FDA To Conduct Surveys About Pregnancy Prevention Language On Condom Packaging

Armen Hareyan's picture
Advertisement

Condom's Efficacy

FDA plans to survey 1,200 people in shopping malls nationwide on their understanding of a condom's efficacy in preventing sexually transmitted infections, including HIV, and unplanned pregnancies based on current labeling, the agency said on Thursday in a notice on its Web site, Bloomberg/Arizona Republic reports. According to the notice, survey responses will be "considered in FDA's condom labeling recommendations to provide important risk/benefit and use information associated with condoms in easily understood language."

Advertisement

Congress in 2000 directed FDA to "determine whether [condom] labels are medically accurate regarding the overall effectiveness or lack of effectiveness," Bloomberg/Republic reports. The agency in a 2005 review found that many people who use condoms are unsure how often the contraceptive fails to prevent pregnancy with typical use or that they provide less protection from certain STIs, such as genital herpes, Bloomberg/Republic reports. FDA in 2005 also proposed that labels on condom boxes and wrappers show data on unplanned pregnancies and varying levels of protection against STIs (Bloomberg/Arizona Republic, 6/14).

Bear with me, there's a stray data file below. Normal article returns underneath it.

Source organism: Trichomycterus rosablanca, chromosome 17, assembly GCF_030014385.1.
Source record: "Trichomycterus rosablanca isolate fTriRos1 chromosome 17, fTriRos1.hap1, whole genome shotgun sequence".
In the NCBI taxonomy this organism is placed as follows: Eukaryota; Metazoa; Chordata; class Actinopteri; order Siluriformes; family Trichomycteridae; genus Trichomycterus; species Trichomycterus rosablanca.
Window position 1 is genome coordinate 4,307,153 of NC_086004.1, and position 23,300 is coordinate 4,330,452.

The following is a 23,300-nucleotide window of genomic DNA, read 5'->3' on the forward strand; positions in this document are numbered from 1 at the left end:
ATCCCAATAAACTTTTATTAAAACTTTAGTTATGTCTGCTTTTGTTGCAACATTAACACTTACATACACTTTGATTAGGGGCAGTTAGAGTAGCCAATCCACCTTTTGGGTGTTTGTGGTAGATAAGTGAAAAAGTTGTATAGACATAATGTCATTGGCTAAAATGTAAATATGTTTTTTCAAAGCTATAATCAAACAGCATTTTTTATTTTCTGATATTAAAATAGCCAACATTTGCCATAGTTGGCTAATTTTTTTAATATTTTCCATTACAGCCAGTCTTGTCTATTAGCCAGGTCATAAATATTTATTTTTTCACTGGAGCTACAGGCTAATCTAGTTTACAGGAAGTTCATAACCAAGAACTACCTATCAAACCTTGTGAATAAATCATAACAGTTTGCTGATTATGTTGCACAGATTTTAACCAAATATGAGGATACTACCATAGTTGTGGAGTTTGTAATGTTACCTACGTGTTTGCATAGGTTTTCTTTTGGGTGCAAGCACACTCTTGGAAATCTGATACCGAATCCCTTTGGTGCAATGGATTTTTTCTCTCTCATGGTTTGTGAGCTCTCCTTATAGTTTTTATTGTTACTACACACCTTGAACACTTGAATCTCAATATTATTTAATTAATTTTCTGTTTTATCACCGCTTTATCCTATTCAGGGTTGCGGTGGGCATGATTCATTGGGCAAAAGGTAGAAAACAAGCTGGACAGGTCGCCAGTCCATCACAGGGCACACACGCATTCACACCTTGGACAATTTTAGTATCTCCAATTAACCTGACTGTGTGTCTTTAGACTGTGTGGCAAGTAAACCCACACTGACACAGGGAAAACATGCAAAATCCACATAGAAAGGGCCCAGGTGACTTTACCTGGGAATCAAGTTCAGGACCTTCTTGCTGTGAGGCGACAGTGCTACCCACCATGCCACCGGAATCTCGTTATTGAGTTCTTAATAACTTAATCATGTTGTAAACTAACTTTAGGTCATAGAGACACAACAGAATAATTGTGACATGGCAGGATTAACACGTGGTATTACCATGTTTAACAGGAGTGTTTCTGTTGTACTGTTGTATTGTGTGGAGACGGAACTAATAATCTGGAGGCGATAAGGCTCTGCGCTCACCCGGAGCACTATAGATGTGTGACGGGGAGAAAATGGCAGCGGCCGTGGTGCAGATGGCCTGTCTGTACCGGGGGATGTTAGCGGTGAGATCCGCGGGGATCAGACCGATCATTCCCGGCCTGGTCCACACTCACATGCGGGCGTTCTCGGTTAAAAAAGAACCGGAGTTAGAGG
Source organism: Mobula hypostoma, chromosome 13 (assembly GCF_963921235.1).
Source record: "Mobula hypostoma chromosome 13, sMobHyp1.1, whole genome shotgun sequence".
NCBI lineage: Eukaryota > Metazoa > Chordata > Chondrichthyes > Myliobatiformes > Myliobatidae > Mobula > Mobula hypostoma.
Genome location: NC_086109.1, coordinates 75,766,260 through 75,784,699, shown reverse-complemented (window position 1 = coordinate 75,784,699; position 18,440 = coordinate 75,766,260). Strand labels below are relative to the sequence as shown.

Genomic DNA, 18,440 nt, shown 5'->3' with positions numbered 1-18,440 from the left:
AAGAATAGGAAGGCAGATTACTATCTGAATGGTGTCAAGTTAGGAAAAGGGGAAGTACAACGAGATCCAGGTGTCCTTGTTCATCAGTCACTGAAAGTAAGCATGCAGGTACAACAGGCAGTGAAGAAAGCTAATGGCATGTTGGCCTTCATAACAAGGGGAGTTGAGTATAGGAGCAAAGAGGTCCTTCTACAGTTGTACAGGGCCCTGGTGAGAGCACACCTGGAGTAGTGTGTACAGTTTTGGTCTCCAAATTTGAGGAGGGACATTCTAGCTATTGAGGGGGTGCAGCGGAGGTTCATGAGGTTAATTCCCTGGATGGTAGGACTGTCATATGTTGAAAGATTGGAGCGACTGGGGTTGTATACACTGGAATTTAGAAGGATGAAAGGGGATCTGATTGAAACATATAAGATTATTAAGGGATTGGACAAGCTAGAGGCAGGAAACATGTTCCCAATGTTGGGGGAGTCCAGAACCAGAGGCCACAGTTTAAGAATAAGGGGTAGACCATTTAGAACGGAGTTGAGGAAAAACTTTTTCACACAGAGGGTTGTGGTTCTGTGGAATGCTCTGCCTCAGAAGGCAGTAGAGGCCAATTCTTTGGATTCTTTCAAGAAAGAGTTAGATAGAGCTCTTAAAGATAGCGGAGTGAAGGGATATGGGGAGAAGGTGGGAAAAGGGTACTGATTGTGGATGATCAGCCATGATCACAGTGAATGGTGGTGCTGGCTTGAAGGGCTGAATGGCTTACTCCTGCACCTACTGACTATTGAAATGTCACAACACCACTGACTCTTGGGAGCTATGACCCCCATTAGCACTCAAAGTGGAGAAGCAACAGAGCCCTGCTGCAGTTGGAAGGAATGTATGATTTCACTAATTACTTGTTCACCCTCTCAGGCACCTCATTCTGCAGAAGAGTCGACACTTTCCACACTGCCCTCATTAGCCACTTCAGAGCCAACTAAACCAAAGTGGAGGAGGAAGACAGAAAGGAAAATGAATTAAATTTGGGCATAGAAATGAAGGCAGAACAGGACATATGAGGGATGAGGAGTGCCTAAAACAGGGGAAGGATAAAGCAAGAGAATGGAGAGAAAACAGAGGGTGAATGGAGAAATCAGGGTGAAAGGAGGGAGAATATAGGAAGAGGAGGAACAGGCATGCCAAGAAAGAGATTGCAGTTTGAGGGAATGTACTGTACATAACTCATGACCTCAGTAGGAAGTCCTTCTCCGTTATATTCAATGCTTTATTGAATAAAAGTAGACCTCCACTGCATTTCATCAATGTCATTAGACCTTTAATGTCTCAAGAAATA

In addition, the agency in November 2005 published a draft guidance document for latex condom manufacturers. The document included a proposal that labels be required to state that condoms "greatly reduce but do not eliminate" the risk of pregnancy and HIV infection when used correctly during sexual intercourse but provide "less protection" from other STIs, including human papillomavirus and herpes, because those STIs can be spread through skin-to-skin contact. However, the guidance also says that "using latex condoms every time you have sex may still give you some benefits against these" STIs (Kaiser Daily HIV/AIDS Report, 6/22/06). FDA also recommended that condoms with spermicidal lubricant nonoxynol-9 include a warning that the lubricant can cause irritation that raises the risk of HIV transmission.

Any label changes would apply only to male condoms made with natural rubber latex, which account for almost 98% of sales in the U.S., FDA said. Guidelines for products made with lambskin or synthetic materials will be issued at a later date, the agency said (Bloomberg/Arizona Republic, 6/14).

Reprinted with permission from kaisernetwork.org. You can view theentire Kaiser DailyHIV/AIDS Report, search the archives, and sign up for email delivery at kaisernetwork.org/email . TheKaiser Daily HIV/AIDS Report is published for kaisernetwork.org, a free service ofThe Henry J. Kaiser Family Foundation.

Advertisement